Know Who You’re Talking To
Depending on who asks you the question, you (and your internal communication team) will need to tailor the answer to the person asking the question. For example, your board members expect a detailed ROI analysis and an explanation that they will receive real-time, easy to understand dashboards customized to them so they can make decisions with less work.
Alternatively, you need to pitch end users on the benefits an upgrade will provide to them in the form of time savings and ease of use while quelling the fears that they will be rendered obsolete.
Understand Where Your Business Is Now
In laying the groundwork for your implementation project,it’s important to take stock of your current systems and processes so that you can communicate this with your vendor and implementation partner when you choose to do so. The process for measuring your current status is twofold:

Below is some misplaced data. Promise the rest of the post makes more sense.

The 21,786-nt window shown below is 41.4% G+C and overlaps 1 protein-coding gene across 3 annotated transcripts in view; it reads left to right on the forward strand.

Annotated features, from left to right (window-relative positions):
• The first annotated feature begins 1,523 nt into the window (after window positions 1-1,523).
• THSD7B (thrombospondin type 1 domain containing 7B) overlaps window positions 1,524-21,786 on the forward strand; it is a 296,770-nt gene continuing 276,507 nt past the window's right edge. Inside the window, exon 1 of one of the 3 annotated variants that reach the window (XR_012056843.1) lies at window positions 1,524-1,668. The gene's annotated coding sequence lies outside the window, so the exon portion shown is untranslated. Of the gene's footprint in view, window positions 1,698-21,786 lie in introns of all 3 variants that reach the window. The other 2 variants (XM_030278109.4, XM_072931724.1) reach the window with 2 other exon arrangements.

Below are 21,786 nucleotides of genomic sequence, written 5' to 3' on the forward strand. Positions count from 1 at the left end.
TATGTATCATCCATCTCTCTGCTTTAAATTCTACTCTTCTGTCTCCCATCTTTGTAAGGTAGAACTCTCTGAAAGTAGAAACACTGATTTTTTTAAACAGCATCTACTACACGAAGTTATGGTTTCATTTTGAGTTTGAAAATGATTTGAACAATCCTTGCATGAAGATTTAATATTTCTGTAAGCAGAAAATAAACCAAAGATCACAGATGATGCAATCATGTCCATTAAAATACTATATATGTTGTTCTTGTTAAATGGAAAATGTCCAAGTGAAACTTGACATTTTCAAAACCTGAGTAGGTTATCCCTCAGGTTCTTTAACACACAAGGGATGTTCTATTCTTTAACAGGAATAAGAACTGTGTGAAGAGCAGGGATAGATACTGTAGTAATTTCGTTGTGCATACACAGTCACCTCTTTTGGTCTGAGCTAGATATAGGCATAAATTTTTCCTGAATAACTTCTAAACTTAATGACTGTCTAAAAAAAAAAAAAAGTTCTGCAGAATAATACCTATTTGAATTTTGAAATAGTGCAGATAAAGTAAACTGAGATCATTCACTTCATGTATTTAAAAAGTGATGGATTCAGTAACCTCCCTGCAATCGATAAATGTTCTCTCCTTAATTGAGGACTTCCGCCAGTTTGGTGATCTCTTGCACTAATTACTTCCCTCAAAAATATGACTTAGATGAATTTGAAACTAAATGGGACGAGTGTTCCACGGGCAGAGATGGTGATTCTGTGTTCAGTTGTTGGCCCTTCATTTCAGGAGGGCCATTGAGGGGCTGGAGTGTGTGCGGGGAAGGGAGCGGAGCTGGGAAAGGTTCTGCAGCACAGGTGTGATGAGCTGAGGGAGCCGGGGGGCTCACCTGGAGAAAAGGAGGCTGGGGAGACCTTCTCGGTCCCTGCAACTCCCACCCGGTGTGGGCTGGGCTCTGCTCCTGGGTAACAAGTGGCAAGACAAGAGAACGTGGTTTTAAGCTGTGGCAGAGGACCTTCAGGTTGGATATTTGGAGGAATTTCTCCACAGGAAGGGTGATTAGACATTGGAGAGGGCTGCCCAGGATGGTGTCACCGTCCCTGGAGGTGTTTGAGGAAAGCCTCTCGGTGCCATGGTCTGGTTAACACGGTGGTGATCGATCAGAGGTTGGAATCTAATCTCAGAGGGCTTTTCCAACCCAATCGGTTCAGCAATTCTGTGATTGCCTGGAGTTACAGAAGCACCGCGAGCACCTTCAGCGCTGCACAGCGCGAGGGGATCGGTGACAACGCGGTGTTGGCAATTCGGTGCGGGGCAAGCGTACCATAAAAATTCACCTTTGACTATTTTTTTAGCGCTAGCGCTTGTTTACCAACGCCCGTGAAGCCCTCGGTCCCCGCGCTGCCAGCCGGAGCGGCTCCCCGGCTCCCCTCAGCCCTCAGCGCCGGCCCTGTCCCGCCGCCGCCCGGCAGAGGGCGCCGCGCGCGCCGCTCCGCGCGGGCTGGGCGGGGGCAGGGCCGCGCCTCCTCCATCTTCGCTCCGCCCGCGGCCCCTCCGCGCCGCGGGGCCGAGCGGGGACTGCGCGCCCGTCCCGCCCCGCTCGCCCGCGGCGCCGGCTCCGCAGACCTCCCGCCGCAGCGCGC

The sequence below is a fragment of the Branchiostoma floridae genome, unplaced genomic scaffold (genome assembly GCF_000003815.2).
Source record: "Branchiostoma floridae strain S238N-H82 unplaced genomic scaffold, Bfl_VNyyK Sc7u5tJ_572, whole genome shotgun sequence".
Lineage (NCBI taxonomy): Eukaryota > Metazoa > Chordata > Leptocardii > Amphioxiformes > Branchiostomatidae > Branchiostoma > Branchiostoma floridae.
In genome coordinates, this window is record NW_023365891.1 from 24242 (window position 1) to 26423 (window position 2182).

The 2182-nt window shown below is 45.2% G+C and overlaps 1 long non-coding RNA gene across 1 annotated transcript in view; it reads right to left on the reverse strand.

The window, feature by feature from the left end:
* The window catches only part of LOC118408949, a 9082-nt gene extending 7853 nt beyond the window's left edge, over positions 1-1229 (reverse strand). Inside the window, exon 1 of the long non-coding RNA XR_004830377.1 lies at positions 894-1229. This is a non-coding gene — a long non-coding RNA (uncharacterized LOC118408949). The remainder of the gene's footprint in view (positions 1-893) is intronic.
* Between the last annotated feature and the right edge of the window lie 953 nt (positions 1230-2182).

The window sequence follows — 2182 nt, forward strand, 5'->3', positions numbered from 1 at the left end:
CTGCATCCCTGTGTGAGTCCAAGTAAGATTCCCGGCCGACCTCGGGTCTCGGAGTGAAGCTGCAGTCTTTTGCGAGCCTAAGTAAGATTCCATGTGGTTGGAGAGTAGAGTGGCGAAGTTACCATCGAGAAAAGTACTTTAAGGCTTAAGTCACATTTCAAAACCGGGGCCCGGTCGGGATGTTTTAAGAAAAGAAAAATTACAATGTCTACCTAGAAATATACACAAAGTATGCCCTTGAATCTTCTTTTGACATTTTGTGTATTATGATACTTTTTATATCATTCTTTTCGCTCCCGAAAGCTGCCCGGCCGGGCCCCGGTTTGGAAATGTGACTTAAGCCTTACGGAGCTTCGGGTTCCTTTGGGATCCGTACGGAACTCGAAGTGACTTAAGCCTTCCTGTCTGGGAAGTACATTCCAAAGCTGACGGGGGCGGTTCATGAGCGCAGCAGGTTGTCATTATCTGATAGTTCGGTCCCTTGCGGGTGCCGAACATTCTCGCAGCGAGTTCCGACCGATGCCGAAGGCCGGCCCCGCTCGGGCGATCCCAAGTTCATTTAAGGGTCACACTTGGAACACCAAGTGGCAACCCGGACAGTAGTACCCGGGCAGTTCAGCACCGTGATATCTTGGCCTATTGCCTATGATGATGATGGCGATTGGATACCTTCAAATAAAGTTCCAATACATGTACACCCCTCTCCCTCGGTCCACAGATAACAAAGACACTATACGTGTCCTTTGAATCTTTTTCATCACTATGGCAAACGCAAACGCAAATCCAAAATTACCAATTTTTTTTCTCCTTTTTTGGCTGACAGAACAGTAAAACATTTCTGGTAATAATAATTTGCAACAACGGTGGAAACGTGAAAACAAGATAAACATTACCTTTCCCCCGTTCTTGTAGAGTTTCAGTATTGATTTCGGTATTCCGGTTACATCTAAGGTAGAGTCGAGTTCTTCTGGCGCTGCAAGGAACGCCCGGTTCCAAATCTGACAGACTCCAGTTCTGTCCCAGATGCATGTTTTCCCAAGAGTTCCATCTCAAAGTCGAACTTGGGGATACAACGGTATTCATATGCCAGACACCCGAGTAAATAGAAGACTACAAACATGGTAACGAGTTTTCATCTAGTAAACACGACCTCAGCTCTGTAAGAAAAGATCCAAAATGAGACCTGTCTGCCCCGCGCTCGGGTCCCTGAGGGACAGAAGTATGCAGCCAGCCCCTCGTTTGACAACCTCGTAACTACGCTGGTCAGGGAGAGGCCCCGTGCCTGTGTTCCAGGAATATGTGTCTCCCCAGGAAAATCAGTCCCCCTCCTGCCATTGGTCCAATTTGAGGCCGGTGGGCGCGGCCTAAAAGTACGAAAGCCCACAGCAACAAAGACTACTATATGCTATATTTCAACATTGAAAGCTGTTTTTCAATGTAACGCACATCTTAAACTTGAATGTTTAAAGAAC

It’s been said that bad data on premises turns into bad data in the cloud; a migration project isn’t a magic cure for errors, deficiencies, or corrupted data. If you have errors in your current data, they will need to be addressed at some point. If you don’t address them before you begin an implementation project, the clean-up will need to take place during the implementation (i.e. the project gets put on hold). Completing a clean-up before a project will save you money, reduce the likelihood of cost and time overruns, and minimize risk.